By Serena Chen
Each February, Wilson Tang, the 40-year-old owner of Chinatown’s Nom Wah Tea Parlor, sees the neighborhood’s streets fill with tens of thousands of visitors for the annual Lunar New Year festivities. People flock from all over to experience traditional lion dances, drummers and colorful showers of confetti.
This year, Tang came up with a plan to bring the experience directly to his social media followers as a way to boost his business. Tang staged his own mini-parade in front of his restaurant on Doyers Street and hired a videographer to film the festivities for Nom Wah’s social media channels.
The resulting video posts attracted more than 43,000 views on Instagram and Facebook, raising the profile of the Nom Wah Tea Parlor, which has been serving dim sum for almost 100 years and already consistently draws crowds of customers who may wait up to an hour and a half for a table.
View this post on Instagram
Tang embodies a group of young, tech-savvy business owners in Chinatown who are leveraging the power of social media marketing to lure customers, grow their audiences, and further develop their brands.
He is a born-and-bred Chinatown soul who took over his uncle’s business in late 2010, just as social media was starting to “come into fruition,” he said.
Tang decided to document his revamp of Nom Wah after he took over the business. “I was very determined to take pictures and upload them on Facebook, just to let people know what was going on,” he said.
And, as it turned out, the decision helped get him noticed.
Just as he was about to reopen the restaurant, an editor at The New York Daily News, who was a longtime customer, happened to be on the restaurant’s Facebook page and noticed that the business was relaunching. Amanda P. Sidman approached him to do a story about the changes.
When Nom Wah reopened in February of 2011, Tang already had a two-page spread in The News about the restaurant’s reopening.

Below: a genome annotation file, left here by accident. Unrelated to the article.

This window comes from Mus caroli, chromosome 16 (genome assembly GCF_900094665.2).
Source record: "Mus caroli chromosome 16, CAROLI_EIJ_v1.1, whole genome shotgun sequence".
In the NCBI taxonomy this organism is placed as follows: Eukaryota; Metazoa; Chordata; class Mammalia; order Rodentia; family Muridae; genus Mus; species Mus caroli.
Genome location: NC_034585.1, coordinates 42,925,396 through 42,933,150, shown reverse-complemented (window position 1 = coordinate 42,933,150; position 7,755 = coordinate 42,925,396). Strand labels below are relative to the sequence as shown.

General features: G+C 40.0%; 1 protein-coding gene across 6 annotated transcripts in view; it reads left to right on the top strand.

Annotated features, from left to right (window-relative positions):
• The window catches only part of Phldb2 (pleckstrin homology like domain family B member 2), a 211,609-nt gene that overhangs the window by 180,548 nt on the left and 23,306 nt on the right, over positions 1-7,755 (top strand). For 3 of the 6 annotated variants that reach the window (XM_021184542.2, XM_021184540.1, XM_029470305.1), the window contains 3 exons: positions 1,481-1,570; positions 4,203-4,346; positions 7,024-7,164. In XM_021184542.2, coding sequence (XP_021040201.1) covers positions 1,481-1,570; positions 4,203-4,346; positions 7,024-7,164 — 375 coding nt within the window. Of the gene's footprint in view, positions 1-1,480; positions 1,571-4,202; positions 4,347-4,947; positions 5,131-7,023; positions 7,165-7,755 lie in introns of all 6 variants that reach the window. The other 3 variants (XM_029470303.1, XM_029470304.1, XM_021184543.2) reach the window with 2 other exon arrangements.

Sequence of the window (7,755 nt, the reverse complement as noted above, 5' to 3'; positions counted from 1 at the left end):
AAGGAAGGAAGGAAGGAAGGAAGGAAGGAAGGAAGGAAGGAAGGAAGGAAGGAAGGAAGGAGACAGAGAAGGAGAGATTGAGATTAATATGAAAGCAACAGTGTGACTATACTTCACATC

According to the restaurant’s website, “numerous movies and TV shows have been shot at Nom Wah Tea Parlor” throughout the years, including Reversal of Fortune, Premium Rush, All Good Things, and episodes of television’s “Law and Order.”
His social media presence helped customers rediscover Nom Wah. “Somehow, someway,” he said.
He asserts that technology plays a huge role in Nom Wah’s success. “We are in a media world,” he said. If business owners are not putting themselves out there, producing content or hosting events, Tang said, they are “just going to get left behind.”
Andrew Rigie, executive director of the New York City Hospitality Alliance, is an expert on the restaurant industry. He believes that not only does technology have a huge impact in engaging new customers but that its impact is growing.
While there are still “many small, independent mom-and-pop businesses that may not be using so much technology, some restaurant groups have gotten pretty sophisticated in the ways that they’re utilizing technology,” Rigie said. “That’s everything from the way they market their business online to monitoring what’s being said about their business on sites like Yelp, and using online delivery systems to help transact the business.”
Running a business in New York City is challenging, complex, and expensive, he said, but it helps to stay current.
“Technology allows you to better market your business, take advantage of new business opportunities [and run] more efficiently,” Rigie said.
Another young tech-savvy Chinatown business owner is Philip Chong, a real estate developer and the founder of Canal Street Market (CSM). He utilizes the power of social media to help promote the various vendors at his 11,000-square-foot retail space, which opened in December 2016.
“The beautiful thing about social media is it gives you the ability to tell stories, so whenever you capture a person’s attention, you have the ability to tell one slice of your story,” he said.
Chong believes social media is the most effective marketing tool because most people consume content digitally nowadays. While traditional marketing helps, technology “allows you to reach a wider audience of people.”
Nom Wah’s current owner and operator has similar thoughts. Tang said many business owners do not have a marketing budget, so “[they are] starting the process losing,” making the catch-up process very difficult. At the end of the day, his business is “a marriage between art and commerce,” a very delicate balance which is constantly shifting and difficult to master.